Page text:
Mmm. Back in canon-land, the text needs you to understand that pretty and lovely things are bad and wont to distract a Good Christian from the true and noble way of plucky hardship, and also, I mean, c'mon, the advice was dispensed from a woman, do I need to spell it out for you, geez. And Puddleglum was totes right to be rude to this chick, which I actually kinda love because it undermines all the chivalry stuff in Dawn Treader but who are we to expect consistency in books, we are unreasonable in the extreme. And actually (FUNNILY ENOUGH) chivalry was basically a pile of ass because the men picked and chose like whoa when to apply it, so this is amusingly accurate except that Lewis needs us to understand and appreciate that Puddleglum was 100% right to be a jerk to this woman because she is a witch with power over her man rather than a meek lady-daughter like that Ramandu-chick wot never got a name.
“Well!” said Puddleglum. “I’d give a good deal to know where she’s coming from and where she’s going. Not the sort you expect to meet in the wilds of Giantland, is she? Up to no good, I’ll be bound.”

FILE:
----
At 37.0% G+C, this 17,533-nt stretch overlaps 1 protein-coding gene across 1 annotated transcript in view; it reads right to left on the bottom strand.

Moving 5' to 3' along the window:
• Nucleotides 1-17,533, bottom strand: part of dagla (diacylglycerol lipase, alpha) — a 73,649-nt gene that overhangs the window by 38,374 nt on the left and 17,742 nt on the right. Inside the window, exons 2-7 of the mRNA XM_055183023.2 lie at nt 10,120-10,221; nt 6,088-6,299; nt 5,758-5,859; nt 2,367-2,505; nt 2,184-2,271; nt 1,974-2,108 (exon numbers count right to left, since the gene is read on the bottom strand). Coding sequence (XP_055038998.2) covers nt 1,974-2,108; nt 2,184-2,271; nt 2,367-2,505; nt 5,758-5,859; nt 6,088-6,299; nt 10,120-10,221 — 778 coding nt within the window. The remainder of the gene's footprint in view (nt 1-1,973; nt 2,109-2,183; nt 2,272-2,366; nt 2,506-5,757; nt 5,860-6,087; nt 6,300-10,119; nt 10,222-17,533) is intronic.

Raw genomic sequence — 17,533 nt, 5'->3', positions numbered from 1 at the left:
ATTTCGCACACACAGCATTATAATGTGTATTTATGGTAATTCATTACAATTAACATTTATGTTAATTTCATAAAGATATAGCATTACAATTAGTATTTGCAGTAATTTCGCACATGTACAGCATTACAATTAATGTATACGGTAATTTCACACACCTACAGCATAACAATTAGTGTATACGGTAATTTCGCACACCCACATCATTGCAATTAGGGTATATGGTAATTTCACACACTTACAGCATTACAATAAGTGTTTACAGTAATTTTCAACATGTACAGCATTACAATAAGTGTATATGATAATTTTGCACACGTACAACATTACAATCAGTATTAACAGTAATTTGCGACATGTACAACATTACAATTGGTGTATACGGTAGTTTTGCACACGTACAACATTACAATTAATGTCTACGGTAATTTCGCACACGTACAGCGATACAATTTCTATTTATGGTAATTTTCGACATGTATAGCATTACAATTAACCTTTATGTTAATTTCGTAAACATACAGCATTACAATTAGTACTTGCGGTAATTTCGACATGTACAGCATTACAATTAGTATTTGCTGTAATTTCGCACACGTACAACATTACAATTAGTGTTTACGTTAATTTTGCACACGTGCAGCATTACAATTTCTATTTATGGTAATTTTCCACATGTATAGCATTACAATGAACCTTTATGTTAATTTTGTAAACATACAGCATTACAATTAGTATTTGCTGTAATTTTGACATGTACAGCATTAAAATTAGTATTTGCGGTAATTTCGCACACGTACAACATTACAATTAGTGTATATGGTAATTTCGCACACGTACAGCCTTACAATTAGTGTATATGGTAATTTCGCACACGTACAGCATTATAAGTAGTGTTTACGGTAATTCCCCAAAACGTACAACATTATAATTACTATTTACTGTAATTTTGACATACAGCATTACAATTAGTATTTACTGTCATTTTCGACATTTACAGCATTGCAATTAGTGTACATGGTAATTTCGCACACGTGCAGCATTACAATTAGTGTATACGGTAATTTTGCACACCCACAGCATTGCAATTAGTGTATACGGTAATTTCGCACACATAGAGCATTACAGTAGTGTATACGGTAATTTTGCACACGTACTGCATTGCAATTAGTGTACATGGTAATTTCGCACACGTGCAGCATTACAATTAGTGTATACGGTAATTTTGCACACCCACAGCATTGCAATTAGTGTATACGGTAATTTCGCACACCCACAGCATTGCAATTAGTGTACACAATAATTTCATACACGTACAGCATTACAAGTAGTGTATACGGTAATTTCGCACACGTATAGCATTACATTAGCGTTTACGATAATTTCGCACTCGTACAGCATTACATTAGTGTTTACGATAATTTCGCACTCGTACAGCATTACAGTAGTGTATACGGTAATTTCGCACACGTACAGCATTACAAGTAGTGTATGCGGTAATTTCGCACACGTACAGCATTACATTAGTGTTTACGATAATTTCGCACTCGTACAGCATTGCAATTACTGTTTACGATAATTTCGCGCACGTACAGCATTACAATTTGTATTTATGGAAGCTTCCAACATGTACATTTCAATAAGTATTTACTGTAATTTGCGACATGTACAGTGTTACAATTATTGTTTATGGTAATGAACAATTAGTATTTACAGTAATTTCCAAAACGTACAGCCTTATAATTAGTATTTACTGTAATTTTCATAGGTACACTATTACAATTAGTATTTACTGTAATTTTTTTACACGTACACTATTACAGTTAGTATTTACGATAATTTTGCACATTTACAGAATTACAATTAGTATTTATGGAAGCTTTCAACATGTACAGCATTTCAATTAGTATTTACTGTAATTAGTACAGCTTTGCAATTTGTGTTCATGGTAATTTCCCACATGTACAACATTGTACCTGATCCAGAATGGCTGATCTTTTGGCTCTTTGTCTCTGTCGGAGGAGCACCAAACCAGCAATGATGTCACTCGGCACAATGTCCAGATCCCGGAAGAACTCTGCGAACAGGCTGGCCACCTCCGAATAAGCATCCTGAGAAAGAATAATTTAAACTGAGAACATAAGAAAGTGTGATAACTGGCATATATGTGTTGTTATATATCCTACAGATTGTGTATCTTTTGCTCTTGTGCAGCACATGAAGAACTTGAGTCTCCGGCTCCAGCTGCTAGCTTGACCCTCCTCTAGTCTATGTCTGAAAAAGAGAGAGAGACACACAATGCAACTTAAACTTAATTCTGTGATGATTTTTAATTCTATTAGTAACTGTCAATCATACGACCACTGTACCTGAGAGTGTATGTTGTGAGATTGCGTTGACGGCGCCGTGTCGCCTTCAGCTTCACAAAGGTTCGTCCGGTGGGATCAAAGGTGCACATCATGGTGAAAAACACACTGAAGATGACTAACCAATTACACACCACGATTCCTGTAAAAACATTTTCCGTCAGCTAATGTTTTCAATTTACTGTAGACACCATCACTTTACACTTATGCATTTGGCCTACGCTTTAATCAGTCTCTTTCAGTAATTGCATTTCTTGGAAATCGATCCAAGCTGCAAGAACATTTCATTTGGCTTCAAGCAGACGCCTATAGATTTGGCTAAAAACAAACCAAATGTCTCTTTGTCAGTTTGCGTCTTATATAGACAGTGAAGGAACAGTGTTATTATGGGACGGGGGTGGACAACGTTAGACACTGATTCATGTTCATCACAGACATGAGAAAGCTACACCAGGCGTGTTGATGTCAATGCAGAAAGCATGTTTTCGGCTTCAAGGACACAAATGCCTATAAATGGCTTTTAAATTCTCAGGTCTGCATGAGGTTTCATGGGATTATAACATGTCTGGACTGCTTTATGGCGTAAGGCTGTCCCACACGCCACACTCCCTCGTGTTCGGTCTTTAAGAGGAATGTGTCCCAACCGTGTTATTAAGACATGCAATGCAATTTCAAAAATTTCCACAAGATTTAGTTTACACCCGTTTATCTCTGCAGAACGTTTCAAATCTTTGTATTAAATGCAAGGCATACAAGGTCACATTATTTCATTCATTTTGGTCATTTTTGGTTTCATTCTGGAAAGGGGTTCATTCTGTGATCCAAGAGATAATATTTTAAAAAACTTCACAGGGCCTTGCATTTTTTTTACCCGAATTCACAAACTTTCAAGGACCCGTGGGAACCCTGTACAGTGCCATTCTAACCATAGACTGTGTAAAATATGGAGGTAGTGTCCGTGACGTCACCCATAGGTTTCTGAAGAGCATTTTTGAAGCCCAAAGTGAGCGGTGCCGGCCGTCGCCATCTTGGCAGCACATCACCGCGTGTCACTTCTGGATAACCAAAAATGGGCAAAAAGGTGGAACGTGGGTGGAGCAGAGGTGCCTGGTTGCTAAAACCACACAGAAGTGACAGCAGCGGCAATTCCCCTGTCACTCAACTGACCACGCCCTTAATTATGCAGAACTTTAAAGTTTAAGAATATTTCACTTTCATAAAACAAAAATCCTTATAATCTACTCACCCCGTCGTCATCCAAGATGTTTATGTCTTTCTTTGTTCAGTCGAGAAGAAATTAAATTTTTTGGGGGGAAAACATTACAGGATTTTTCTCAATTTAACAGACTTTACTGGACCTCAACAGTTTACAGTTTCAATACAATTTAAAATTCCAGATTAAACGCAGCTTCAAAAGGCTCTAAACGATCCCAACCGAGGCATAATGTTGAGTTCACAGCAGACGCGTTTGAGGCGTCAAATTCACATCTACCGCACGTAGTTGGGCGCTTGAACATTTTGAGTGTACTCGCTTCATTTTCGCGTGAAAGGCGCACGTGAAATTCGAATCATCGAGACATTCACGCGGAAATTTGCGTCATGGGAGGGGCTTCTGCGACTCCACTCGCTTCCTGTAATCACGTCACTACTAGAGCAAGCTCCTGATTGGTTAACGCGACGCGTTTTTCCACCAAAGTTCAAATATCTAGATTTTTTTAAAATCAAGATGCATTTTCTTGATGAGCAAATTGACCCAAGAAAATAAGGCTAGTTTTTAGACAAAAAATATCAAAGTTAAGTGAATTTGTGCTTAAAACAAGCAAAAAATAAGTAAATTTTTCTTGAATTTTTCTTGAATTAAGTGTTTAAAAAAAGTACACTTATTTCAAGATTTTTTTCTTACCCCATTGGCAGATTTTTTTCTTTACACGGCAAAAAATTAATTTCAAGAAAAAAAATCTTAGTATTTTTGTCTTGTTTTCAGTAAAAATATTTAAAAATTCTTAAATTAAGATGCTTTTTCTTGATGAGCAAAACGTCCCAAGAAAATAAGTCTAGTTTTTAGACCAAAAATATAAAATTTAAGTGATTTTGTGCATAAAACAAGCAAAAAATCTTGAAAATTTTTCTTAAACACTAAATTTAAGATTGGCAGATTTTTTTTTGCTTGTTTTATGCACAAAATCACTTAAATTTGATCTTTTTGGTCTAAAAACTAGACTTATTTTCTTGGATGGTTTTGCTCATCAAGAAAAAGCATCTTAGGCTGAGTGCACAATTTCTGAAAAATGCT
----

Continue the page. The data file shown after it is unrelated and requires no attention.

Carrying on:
“Oh rot!” said Scrubb. “I thought she was simply super. And think of hot meals and warm rooms. I do hope Harfang isn’t a long way off.”
“Same here,” said Jill. “And hadn’t she a scrumptious dress. And the horse!”
“All the same,” said Puddleglum, “I wish we knew a bit more about her.”
“I was going to ask her all about herself,” said Jill. “But how could I when you wouldn’t tell her anything about us?”
“Yes,” said Scrubb. “And why were you so stiff and unpleasant? Didn’t you like them?”
“Them?” said the wiggle. “Who’s them? I only saw one.”
“Didn’t you see the Knight?” asked Jill.
“I saw a suit of armor,” said Puddleglum. “Why didn’t he speak?”
“I expect he was shy,” said Jill. “Or perhaps he just wants to look at her and listen to her lovely voice. I’m sure I would if I was him.”
“I was wondering,” remarked Puddleglum, “what you’d really see if you lifted up the visor of that helmet and looked inside.”
“Hang it all,” said Scrubb. “Think of the shape of the armor! What could be inside it except a man?”
“How about a skeleton?” asked the Marsh-wiggle with ghastly cheerfulness. “Or perhaps,” he added as an afterthought, “nothing at all. I mean, nothing you could see. Someone invisible.”
“Really, Puddleglum,” said Jill with a shudder, “you do have the most horrible ideas! How do you think of them all?”